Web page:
Cables that lay on the sea bed near Haifa Port for decades were part of a top secret British defense system set up in World War II to locate enemy submarines, according to a study recently published by the Ben-Zvi Institute in Jerusalem.
The study, published in the institute’s periodical Cathedra, sheds light on the British defense system’s role in sinking the Italian submarine Scire, which was the terror of British ships during World War II. The study was conducted by marine archaeologist Ehud Galili and Italian researcher Fabio Roberti, Richard Walding, Shahaf Galili and Baruch Rosen.
The cables, which few divers and fishermen knew of, were covered by several layers of rubber, jute, lead and steel. Peeling off the layers, at the request of an Australian marine defense expert, provided proof that the cables had been used by the British to protect the harbor. Under the layers the researchers found a strip of cloth inscribed Siemens London, 1940. Siemens, a German company, had a branch in London from before the war that produced defense equipment for the British army during the war.
The submarine’s sinking site, some 10 kilometers off the Haifa coast and 33 meters underwater, was known as a diving site since the ‘60s, long before it became an Italian commemoration site. At the beginning of the ‘80s Galili found an opening in the submarine body, entered it and found the remnants of the crew’s bones inside.
“It shocked me because as Israelis we know what it’s like to return fallen soldiers’ bodies home,” he says.
Galili told the Italian military consul of his finding, but the latter displayed no interest in the matter. Only in 1985, after the bones’ discovery was reported in Italy and raised a storm, did an Italian navy ship sail to the region and its diving crew collected the remnants from the sub. Since then the Italians hold an annual memorial ceremony for the submarine’s fallen soldiers. However, until recently it was not known how the British had sunk the submarine.
Scire was launched in 1938 and won acclaim for three daring assaults on Alexandria Port in 1940 and 1941. The sub’s combatants, riding manned torpedoes nicknamed Majale (Italian for “pig”), attached explosives to six British ships and tankers and sank them. They received decorations from Benito Mussolini for this. Some of the Italian combatants turned themselves in before bombing the British ships and told them about the explosives, thus enabling them to evacuate the ships and save their lives. The damage they caused was so heavy that for a while Britain lost its naval superiority in the Mediterranean Sea, enabling the Axis powers to transfer equipment and fighters to the German and Italian forces in Africa.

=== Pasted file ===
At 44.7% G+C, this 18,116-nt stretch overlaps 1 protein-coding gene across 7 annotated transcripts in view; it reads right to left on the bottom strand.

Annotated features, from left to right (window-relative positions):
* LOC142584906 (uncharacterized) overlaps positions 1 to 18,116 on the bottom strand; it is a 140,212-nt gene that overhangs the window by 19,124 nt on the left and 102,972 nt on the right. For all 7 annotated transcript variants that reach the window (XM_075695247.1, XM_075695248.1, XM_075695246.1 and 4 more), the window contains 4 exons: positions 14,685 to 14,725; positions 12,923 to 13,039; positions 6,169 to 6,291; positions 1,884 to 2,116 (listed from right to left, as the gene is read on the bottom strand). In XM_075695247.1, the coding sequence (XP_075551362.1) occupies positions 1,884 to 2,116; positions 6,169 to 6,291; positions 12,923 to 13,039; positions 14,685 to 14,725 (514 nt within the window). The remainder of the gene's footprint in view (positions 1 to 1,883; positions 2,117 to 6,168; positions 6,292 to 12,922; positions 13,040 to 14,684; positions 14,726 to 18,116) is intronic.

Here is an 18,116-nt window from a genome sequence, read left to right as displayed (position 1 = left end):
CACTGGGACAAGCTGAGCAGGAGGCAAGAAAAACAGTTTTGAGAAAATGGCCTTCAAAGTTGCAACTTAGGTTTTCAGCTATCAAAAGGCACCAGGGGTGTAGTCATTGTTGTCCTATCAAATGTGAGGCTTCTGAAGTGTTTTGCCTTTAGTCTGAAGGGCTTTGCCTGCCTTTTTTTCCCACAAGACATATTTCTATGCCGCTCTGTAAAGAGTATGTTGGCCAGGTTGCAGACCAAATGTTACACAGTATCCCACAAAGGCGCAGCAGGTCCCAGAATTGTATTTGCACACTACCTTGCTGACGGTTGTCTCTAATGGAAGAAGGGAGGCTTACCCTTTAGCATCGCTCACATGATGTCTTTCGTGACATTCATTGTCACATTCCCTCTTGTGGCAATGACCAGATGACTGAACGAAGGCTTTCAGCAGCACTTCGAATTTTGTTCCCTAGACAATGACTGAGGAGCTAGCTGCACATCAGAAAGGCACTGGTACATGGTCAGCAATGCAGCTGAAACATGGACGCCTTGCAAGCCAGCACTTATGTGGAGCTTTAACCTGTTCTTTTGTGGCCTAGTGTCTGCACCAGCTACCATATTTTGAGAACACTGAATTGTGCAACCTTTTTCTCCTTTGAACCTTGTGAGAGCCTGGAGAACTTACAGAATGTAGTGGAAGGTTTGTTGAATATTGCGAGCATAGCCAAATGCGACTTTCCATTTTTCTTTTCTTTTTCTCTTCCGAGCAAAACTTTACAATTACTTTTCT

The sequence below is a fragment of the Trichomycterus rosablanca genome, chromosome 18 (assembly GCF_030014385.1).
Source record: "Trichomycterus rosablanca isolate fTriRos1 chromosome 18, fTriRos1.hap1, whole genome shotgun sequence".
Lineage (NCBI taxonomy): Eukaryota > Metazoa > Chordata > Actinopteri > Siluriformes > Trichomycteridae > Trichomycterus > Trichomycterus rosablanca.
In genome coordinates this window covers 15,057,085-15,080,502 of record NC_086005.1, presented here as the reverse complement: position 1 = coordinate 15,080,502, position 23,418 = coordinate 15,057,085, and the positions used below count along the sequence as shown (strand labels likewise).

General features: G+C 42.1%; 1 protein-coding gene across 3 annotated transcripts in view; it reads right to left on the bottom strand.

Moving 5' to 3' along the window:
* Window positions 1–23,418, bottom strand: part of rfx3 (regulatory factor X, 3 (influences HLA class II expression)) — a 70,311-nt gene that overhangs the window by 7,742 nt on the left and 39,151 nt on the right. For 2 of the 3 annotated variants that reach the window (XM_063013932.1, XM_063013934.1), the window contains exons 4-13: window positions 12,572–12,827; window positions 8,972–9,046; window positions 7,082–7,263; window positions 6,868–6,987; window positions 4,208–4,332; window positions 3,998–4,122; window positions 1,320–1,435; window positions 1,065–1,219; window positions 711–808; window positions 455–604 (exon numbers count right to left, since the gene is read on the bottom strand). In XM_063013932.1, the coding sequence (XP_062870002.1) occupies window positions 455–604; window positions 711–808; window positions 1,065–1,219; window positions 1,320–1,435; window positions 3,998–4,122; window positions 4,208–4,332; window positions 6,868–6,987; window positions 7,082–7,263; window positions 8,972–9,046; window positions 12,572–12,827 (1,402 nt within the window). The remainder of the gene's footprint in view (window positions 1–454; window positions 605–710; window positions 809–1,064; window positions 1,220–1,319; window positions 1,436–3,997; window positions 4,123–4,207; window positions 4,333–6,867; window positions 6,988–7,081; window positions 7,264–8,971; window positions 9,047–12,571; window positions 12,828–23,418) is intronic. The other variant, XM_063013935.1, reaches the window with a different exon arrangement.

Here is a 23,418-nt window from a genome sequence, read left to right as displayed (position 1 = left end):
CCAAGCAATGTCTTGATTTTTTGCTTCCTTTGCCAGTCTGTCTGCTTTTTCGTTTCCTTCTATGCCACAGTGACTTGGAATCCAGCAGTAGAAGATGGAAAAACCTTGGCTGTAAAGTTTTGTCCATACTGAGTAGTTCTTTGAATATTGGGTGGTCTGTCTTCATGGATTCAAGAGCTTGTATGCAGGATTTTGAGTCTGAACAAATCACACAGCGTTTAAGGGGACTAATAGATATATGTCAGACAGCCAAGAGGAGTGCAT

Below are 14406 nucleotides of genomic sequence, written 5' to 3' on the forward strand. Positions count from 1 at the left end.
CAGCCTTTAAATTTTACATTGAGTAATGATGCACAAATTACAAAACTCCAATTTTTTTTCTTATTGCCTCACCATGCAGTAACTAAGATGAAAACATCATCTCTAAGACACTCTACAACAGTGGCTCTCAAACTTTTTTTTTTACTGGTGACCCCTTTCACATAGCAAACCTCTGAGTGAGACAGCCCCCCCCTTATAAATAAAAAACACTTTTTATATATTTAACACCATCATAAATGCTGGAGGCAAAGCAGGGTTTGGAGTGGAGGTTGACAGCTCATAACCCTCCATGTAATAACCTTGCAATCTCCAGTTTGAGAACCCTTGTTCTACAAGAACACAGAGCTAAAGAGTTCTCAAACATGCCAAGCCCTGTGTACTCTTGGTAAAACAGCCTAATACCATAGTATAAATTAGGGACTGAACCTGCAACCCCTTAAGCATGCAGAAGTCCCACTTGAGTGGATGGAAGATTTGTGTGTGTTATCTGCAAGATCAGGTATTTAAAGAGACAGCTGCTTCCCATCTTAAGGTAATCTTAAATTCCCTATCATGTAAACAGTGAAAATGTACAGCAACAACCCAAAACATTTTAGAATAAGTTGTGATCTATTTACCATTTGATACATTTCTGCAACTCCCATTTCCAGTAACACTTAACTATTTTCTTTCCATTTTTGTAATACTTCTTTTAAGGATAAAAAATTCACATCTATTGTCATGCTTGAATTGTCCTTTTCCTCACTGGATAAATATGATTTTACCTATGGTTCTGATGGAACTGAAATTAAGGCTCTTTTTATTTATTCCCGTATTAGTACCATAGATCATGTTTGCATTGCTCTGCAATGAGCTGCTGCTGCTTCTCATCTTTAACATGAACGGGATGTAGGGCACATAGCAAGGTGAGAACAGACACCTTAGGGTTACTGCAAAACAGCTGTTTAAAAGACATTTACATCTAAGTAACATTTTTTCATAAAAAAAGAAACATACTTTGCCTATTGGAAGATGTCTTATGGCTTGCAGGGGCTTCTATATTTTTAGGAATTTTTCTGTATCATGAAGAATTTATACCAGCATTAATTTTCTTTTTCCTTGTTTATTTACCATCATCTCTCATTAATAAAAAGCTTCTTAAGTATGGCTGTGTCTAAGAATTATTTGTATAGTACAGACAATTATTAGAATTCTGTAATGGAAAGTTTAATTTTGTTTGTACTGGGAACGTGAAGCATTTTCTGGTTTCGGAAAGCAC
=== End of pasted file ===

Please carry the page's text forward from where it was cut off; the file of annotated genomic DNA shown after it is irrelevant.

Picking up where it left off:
In August 1942 the Italians planned an attack on Haifa Port, which supplied fuel to the British Army. But by then the British had cracked the Enigma code used by the Italians and were intercepting the Italian and German transmissions.
On July 24 a transmission mentioned a “package” that was to be sent from the naval headquarters in Rome to Rhodes. Other transmissions said the package referred to a combatant team that was supposed to board the submarine. Later the British detected a German Air Force intelligence sortie over the Haifa Port and realized that this was the next attack target.
The British put the defense system they had laid out in the port into action. It was a primitive radar version consisting of electric underwater cables laid in long loops, through which a low tension electric current was transmitted. The passage of a large metal object over the cable caused a change in the current, which was picked up by the monitors of the observation stations on the coast. Such systems were deployed in Britain’s own ports and throughout the British Empire.
The researchers found documents indicating that the British did not see Haifa Port as a high priority and left it unprotected before the war. Despite this, a cable system had been prepared for it and stored in Malta ahead of time.
The underwater findings and observation stations on the beach left no doubt that the system had been deployed before Submarine Scire approached Haifa.
The study follows the submarine’s last hours, on August 10, 1942. At 15:09, after the submarine was apparently detected by the cable system, the coast command ordered the artillery squadron stationed at Stella Maris to prepare to fire. A boat dropped bombs in the water and five minutes later the submarine was reported to have been hit. Two artillery shells were fired at it and at 15:54 Scire was seen sinking. All 50 crew members perished.